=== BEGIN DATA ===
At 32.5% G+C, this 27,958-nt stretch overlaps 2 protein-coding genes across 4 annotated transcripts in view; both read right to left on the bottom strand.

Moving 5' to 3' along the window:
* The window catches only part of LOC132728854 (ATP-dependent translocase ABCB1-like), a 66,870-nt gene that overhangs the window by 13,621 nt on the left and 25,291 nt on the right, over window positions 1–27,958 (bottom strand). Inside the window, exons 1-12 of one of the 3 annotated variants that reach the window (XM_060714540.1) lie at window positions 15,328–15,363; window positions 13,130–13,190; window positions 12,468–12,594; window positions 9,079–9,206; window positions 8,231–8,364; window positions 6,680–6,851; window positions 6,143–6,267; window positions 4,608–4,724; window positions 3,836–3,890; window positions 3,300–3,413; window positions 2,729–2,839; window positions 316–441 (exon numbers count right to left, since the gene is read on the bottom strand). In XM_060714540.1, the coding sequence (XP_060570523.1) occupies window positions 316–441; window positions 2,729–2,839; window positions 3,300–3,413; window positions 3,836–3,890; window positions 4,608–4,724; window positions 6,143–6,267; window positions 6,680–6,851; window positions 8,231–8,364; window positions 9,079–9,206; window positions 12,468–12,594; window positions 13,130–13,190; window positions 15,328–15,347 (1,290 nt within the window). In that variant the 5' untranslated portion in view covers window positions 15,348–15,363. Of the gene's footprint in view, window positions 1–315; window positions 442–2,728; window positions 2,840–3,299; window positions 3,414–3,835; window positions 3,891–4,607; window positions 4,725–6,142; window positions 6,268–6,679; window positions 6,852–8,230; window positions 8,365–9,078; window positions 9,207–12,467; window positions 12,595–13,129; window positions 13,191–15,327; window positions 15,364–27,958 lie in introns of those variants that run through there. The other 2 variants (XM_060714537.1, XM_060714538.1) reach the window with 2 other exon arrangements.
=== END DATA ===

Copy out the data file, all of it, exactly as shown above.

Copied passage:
At 32.5% G+C, this 27,958-nt stretch overlaps 2 protein-coding genes across 4 annotated transcripts in view; both read right to left on the bottom strand.

Moving 5' to 3' along the window:
* The window catches only part of LOC132728854 (ATP-dependent translocase ABCB1-like), a 66,870-nt gene that overhangs the window by 13,621 nt on the left and 25,291 nt on the right, over window positions 1–27,958 (bottom strand). Inside the window, exons 1-12 of one of the 3 annotated variants that reach the window (XM_060714540.1) lie at window positions 15,328–15,363; window positions 13,130–13,190; window positions 12,468–12,594; window positions 9,079–9,206; window positions 8,231–8,364; window positions 6,680–6,851; window positions 6,143–6,267; window positions 4,608–4,724; window positions 3,836–3,890; window positions 3,300–3,413; window positions 2,729–2,839; window positions 316–441 (exon numbers count right to left, since the gene is read on the bottom strand). In XM_060714540.1, the coding sequence (XP_060570523.1) occupies window positions 316–441; window positions 2,729–2,839; window positions 3,300–3,413; window positions 3,836–3,890; window positions 4,608–4,724; window positions 6,143–6,267; window positions 6,680–6,851; window positions 8,231–8,364; window positions 9,079–9,206; window positions 12,468–12,594; window positions 13,130–13,190; window positions 15,328–15,347 (1,290 nt within the window). In that variant the 5' untranslated portion in view covers window positions 15,348–15,363. Of the gene's footprint in view, window positions 1–315; window positions 442–2,728; window positions 2,840–3,299; window positions 3,414–3,835; window positions 3,891–4,607; window positions 4,725–6,142; window positions 6,268–6,679; window positions 6,852–8,230; window positions 8,365–9,078; window positions 9,207–12,467; window positions 12,595–13,129; window positions 13,191–15,327; window positions 15,364–27,958 lie in introns of those variants that run through there. The other 2 variants (XM_060714537.1, XM_060714538.1) reach the window with 2 other exon arrangements.